17 Student Success Approaches that Research has Established as Effective Use of Active and Engaging Pedagogies, Including Learning Communities and Collaborative Approaches High and Clear Expectations for Students Proactive Early Warning and Intervention Strategies Mandatory Assessment of Basic Skills and Directed Placement of Students with Deficiencies

18 Student Success Approaches that Research has Established as Promising Early Assessment Programs in Early Years of High School with Tailored Intervention Faculty Development for New Teaching Staff in Pedagogies Established as Effective Electronic Portfolios as an Alternative Means to Assess Student Achievement More Sophisticated and Carefully Targeted Financial Aid and Assistance Strategies

19 Dimensions of Program and Research Alignment Identified by Participants Between K-12 and College Study (and Between Community Colleges and Four-Year Institutions) Across Jurisdictions (e.g. Federal, State, Institutional) Within Institutions, Between Academic Affairs and Student Affairs Within Institutions: The Problem of “Project-itis”

20 Fine-Grained Models and Approaches Alternative Definitions of “Student Success” Contextualized Models and Interventions Designed to Fit Particular Student Populations Models of Student Progress that Emphasize “Swirl” Instead of “Pipeline” More Detail About Educational “Treatments” and Experiences Research Models from within Particular Cultural Contexts and Settings

21 Demand for “Clinical” Action Research Clear Distinction Between Policy Variables and Contextual Variables in Research Search for “Root Causes” Beyond Correlation Research on Implementation Need for a “Research Translation” Function Need for Collaboration Between Academic Researchers and Student Success Practitioners in Specific Settings

22 A Summary of Factors Associated with Student Success at All Institutions Integrated, “Best Practice” Programming that Distinguishes Key “Student Bodies” A Pervasive Campus Culture that Puts Student Success at the Forefront A Flexible, Accessible, Student Information Infrastructure  Effectiveness Requires All Three of These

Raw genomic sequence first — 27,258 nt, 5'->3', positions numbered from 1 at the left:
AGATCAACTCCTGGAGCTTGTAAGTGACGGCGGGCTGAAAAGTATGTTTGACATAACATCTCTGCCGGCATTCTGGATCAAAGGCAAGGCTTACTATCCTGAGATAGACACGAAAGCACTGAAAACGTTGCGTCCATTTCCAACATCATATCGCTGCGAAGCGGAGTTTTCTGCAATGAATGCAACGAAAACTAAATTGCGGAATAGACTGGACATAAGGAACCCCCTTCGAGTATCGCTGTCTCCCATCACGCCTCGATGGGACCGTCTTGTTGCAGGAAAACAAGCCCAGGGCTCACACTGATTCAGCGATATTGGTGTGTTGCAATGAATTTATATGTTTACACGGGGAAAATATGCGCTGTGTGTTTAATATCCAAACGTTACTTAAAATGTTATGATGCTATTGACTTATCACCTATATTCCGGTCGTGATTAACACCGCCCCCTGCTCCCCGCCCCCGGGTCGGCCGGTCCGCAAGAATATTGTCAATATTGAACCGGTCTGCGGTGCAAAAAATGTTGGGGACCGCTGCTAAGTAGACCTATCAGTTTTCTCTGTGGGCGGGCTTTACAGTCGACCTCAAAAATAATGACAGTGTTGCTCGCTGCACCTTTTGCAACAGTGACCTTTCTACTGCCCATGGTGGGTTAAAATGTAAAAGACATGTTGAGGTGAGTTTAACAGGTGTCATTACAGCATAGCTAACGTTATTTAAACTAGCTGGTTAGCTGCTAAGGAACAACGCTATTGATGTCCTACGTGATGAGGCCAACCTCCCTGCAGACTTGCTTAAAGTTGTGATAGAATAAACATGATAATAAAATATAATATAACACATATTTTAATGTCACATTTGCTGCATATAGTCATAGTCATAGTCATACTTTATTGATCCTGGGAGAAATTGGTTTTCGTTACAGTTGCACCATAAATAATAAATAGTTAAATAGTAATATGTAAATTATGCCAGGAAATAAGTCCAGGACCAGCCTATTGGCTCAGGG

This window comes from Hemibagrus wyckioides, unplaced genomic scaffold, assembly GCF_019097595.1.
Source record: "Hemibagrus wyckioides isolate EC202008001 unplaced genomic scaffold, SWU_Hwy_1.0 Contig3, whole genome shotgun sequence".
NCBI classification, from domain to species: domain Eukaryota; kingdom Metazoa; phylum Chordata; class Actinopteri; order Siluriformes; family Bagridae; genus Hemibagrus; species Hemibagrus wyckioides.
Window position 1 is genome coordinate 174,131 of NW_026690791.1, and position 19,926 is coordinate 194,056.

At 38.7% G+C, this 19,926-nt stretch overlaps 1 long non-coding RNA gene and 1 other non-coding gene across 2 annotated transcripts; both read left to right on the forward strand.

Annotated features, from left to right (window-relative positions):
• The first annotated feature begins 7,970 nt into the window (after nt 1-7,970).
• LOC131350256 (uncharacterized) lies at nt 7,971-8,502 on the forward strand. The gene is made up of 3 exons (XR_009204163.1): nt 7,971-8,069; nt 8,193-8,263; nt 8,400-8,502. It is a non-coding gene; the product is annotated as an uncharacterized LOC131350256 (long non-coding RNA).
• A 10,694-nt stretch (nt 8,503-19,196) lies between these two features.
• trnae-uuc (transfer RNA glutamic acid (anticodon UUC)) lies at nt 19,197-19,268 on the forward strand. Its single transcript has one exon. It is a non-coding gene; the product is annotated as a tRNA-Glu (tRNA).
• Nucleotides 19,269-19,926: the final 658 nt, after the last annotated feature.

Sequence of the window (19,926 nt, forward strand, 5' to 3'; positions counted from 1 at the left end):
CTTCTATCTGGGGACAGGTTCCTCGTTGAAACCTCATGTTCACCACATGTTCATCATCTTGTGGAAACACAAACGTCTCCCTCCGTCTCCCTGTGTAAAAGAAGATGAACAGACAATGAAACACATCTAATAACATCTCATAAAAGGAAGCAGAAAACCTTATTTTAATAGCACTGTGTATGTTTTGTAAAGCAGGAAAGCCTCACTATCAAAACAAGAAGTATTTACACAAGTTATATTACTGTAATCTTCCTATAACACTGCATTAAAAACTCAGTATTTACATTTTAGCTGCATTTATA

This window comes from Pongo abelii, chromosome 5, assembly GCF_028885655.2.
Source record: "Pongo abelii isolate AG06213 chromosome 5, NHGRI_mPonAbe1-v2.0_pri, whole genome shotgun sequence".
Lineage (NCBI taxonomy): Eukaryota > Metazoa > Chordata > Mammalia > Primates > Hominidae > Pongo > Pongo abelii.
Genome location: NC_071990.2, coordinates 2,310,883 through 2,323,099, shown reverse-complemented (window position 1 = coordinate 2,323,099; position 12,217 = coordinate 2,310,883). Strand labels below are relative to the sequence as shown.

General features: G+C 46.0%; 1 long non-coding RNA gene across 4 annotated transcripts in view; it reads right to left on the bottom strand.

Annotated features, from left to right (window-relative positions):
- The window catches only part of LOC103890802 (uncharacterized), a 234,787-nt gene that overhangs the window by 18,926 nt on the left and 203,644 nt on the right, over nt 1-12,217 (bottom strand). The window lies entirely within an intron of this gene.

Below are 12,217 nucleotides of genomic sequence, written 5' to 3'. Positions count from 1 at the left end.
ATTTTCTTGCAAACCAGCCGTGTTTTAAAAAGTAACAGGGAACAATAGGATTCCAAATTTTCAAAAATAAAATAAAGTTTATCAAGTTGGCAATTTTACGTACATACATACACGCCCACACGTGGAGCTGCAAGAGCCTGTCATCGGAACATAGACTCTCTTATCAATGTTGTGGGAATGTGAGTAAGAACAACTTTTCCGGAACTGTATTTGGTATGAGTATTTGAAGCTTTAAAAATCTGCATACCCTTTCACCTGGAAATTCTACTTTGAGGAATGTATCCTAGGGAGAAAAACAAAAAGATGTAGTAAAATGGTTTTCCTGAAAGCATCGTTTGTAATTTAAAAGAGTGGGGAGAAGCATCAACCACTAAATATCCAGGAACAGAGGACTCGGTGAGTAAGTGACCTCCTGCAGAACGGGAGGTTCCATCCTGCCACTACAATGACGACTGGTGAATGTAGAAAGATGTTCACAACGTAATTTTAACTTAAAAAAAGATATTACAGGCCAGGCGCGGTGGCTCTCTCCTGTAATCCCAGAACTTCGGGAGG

23 Aspects of Campus Culture Related to Student Success High Expectations and the Presumption that All Students Can Meet Them A Culture of Inclusiveness and Belonging Organizational Cultures that Emphasize Cross- Unit Cooperation and Continuous Improvement Leadership at All Levels that Supports Risk-Taking and Visibly Models Student-Centered Values

24 Characteristics of an Effective Information Infrastructure for Student Success Longitudinal Student Databases Capability that is “Beyond Student Right-to-Know” Ability to Identify Combinations of Student Characteristics and Disaggregate Them On Demand An Interpretive Staff Role—Reports and Displays that Compel Action Broadly Participatory Interpretation of Results and What they Mean

25 To Close the Credentials Gap, We Must: Make Use of Both the Traditional College “Pipeline” and the “Adult Re-Entry Pipeline” Use the Best Practices We Already Know About on a Greater and More Systematic Basis to Improve Student Success Rates Find Ways to Multiply Postsecondary Capacity through More Effective Uses of Existing Resources and Greater Use of Technology Keep at It for Long Enough to Make a Difference

26 The Bottom Line for Improving Student Success There is No “Magic Bullet” to Improve Retention and Graduation Rates. Success is Instead a Product of Many Little Things, Done Consistently by Diverse Individuals, Who Share a Common Vision of Student Success and a Constantly Reinforced Commitment to Make it Happen…

27 Some Questions to Ponder 1.Are We Sending a Consistent Message About Student Success? 2.Are Resources Directed Visibly and Effectively Toward Student Success? 3.How are We Using Faculty/Staff Recruitment Processes to Reinforce a Student-Centered Culture? 4.Are We Investing in Appropriate Academic Management Information? 5.What am I Doing Every Day that Can Further this Vision?

28 Higher Education Conference

29 [Registrars’ Material]

30 “Milestone Events” in Student History

31 Some Recurring Data Problems Trade-offs Between “Currency” and Consistency: File Freeze Dates and Analytical Databases How “Accurate” Does Accuracy Have to Be? The Challenge of “Guerilla Databases” Data Capture for Non-Academic or Other Non- Recurring Events (e.g. Tutoring, Advising) Others?

32 What Can You Do with These Databases Complex Long-Term Longitudinal Studies Involving Many Different Kinds of Outcomes Analyses of Developmental Placement Levels and Collegiate Readiness Evaluations of the Effectiveness of New Policies, Practices, and Approaches to Instruction Studies that Link Outcomes with Student Engagement and Experience (e.g. NSSE/CCSSE)

33 Some Lessons from Experience Data Systems Can Acquire a “Logic of their Own” Data Use Drives Data Quality Just “Having Good Data” Doesn’t Guarantee Good Policy or Sound Action You Can’t Disaggregate Enough A Picture is Worth a Thousand Words

34 [Concluding Questions]

35 Closing Exercise 1.What is the Single Most Important Thing I Learned Today? 2.What Will I Do Tomorrow to Act on What I Learned?